Mercury poisoning's effects partially depend on whether it has been caused by exposure to elemental mercury, inorganic mercury compounds (as salts), or organomercury compounds.Elemental mercury
Quicksilver (liquid metallic mercury) is poorly absorbed by ingestion and skin contact. It is hazardous due to its potential to release mercury vapour.
Animal data indicate that less than 0.01% of ingested mercury is absorbed through the intact gastrointestinal tract; though it may not be true for individuals suffering from ileus. Cases of systemic toxicity from accidental swallowing are rare, and attempted suicide via intravenous injection does not appear to result in systemic toxicity. Though not studied quantitatively, the physical properties of liquid elemental mercury limit its absorption through intact skin and in light of its very low absorption rate from the gastrointestinal tract, skin absorption would not be high
. Some mercury vapour is absorbed dermally but uptake by this route is only approximately 1% of that by inhalation.
In humans, approximately 80% of inhaled mercury vapour is absorbed via the respiratory tract where it enters the circulatory system and is distributed throughout the body. Chronic exposure by inhalation, even at low concentrations in the range 0.7–42 μg/m3, has been shown in case control studies to cause effects such as tremors, impaired cognitive skills, and sleep disturbance
in workers.Inorganic mercury compounds
Mercury occurs inorganically as salts such as mercury(II) chloride. Mercury salts primarily affect the gastro-intestinal tract and the kidneys
, and can cause severe kidney damage; however, as they can not cross the blood-brain barrier easily, mercury salts inflict little neurological damage without continuous or heavy exposure.
As two oxidation states of mercury form salts (Hg+ and Hg2+), mercury salts occur in both mercury(I) (or mercurous) and mercury(II) (mercuric) forms. Mercury(II) salts are usually more toxic than their mercury(I) counterparts because their solubility in water is greater; thus, they are more readily absorbed from the gastrointestinal tract.Organic mercury compounds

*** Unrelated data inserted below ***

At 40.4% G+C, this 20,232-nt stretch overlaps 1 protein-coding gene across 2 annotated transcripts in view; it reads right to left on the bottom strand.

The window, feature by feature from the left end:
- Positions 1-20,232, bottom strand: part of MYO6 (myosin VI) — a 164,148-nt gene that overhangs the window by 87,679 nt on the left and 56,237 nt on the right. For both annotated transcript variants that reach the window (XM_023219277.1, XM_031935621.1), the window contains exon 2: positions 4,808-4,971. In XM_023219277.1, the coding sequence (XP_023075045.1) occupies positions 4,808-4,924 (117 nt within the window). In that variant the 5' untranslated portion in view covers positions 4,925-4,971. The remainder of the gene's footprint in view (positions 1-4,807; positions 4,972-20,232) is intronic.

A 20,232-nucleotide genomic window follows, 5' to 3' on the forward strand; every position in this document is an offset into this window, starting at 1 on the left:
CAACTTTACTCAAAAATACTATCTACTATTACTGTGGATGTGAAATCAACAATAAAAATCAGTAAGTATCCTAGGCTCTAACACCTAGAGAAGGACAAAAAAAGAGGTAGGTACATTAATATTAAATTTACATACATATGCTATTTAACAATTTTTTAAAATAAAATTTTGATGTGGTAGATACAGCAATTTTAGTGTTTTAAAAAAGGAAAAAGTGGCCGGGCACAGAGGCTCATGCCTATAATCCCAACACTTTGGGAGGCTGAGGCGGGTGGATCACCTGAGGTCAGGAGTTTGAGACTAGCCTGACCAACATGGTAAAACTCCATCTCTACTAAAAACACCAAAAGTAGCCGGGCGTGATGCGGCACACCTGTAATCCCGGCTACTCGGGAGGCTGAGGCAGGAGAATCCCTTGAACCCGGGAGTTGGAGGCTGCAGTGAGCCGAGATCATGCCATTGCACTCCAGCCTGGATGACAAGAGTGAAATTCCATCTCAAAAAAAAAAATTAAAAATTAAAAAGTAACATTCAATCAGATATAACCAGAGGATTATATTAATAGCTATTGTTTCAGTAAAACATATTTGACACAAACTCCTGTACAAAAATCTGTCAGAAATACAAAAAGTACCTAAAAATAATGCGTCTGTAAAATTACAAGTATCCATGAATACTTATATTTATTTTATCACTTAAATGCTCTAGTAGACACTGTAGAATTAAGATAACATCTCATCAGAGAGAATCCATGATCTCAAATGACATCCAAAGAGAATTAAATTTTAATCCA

Compounds of mercury tend to be much more toxic than the element itself, and organic compounds of mercury are often extremely toxic and have been implicated in causing brain and liver damage. The most dangerous mercury compound, dimethylmercury, is so toxic that even a few microliters spilled on the skin, or even a latex glove, can cause death.
Methylmercury is the major source of organic mercury for all individuals. It works its way up the food chain through bioaccumulation in the environment, reaching high concentrations among populations of some species. Larger species of fish, such as tuna or swordfish, are usually of greater concern than smaller species. The U.S. Food and Drug Administration (FDA) and the U.S. Environmental Protection Agency (EPA) advise women of child-bearing age, nursing mothers, and young children to completely avoid swordfish, shark, king mackerel and tilefish (golden bass), to limit consumption of albacore ("white") tuna to no more than 6 oz (170 g) per week, and of all other fish and shellfish to no more than 12 oz (340 g) per week. A 2006 review of the risks and benefits of fish consumption found that for adults the benefits of one to two servings of fish per week outweigh the risks, even (except for a few fish species) for women of childbearing age, and that avoidance of fish consumption could result in significant excess coronary heart disease deaths and suboptimal neural development in children.
Ethylmercury is a breakdown product of the antibacteriological agent ethylmercurithiosalicylate, which has been used as a topical antiseptic and a vaccine preservative (further discussed under Thiomersal below). Its characteristics have not been studied as extensively as methylmercury. It is cleared from the blood much more rapidly, with a half-life of 7 to 10 days, and it is metabolized much more quickly than methylmercury. It probably does not have methylmercury's ability to cross the blood-brain barrier via a transporter, but instead relies on simple diffusion to enter the brain.
Other exposure sources of organic mercury include phenylmercuric acetate and phenylmercuric nitrate. These were used in indoor latex paints for their anti-mildew properties, but were removed in 1990 because of cases of toxicity.